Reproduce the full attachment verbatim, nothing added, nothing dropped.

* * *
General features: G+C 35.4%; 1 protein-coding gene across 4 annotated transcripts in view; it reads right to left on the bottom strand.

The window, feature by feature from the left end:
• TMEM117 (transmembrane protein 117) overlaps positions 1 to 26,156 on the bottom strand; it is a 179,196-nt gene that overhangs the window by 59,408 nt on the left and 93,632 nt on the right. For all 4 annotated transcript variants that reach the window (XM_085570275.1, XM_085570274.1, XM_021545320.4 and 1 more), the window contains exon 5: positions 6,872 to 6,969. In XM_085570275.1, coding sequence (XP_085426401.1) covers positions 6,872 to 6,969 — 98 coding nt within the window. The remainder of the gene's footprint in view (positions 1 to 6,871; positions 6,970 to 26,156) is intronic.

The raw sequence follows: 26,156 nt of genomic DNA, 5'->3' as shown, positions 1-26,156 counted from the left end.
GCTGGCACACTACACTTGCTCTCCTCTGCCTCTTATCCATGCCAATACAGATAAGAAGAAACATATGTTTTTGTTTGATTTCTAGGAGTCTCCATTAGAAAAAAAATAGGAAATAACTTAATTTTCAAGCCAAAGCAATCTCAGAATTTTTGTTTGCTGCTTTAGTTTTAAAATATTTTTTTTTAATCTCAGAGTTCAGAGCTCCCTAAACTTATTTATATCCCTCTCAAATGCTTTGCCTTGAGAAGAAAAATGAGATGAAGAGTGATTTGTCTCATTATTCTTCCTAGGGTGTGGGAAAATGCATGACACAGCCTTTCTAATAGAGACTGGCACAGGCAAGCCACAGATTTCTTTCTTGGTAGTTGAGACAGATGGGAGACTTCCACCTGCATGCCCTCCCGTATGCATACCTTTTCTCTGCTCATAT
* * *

General features: G+C 35.4%; 1 protein-coding gene across 4 annotated transcripts in view; it reads right to left on the bottom strand.

The window, feature by feature from the left end:
• TMEM117 (transmembrane protein 117) overlaps positions 1 to 26,156 on the bottom strand; it is a 179,196-nt gene that overhangs the window by 59,408 nt on the left and 93,632 nt on the right. For all 4 annotated transcript variants that reach the window (XM_085570275.1, XM_085570274.1, XM_021545320.4 and 1 more), the window contains exon 5: positions 6,872 to 6,969. In XM_085570275.1, coding sequence (XP_085426401.1) covers positions 6,872 to 6,969 — 98 coding nt within the window. The remainder of the gene's footprint in view (positions 1 to 6,871; positions 6,970 to 26,156) is intronic.

The raw sequence follows: 26,156 nt of genomic DNA, 5'->3' as shown, positions 1-26,156 counted from the left end.
GCTGGCACACTACACTTGCTCTCCTCTGCCTCTTATCCATGCCAATACAGATAAGAAGAAACATATGTTTTTGTTTGATTTCTAGGAGTCTCCATTAGAAAAAAAATAGGAAATAACTTAATTTTCAAGCCAAAGCAATCTCAGAATTTTTGTTTGCTGCTTTAGTTTTAAAATATTTTTTTTTAATCTCAGAGTTCAGAGCTCCCTAAACTTATTTATATCCCTCTCAAATGCTTTGCCTTGAGAAGAAAAATGAGATGAAGAGTGATTTGTCTCATTATTCTTCCTAGGGTGTGGGAAAATGCATGACACAGCCTTTCTAATAGAGACTGGCACAGGCAAGCCACAGATTTCTTTCTTGGTAGTTGAGACAGATGGGAGACTTCCACCTGCATGCCCTCCCGTATGCATACCTTTTCTCTGCTCATAT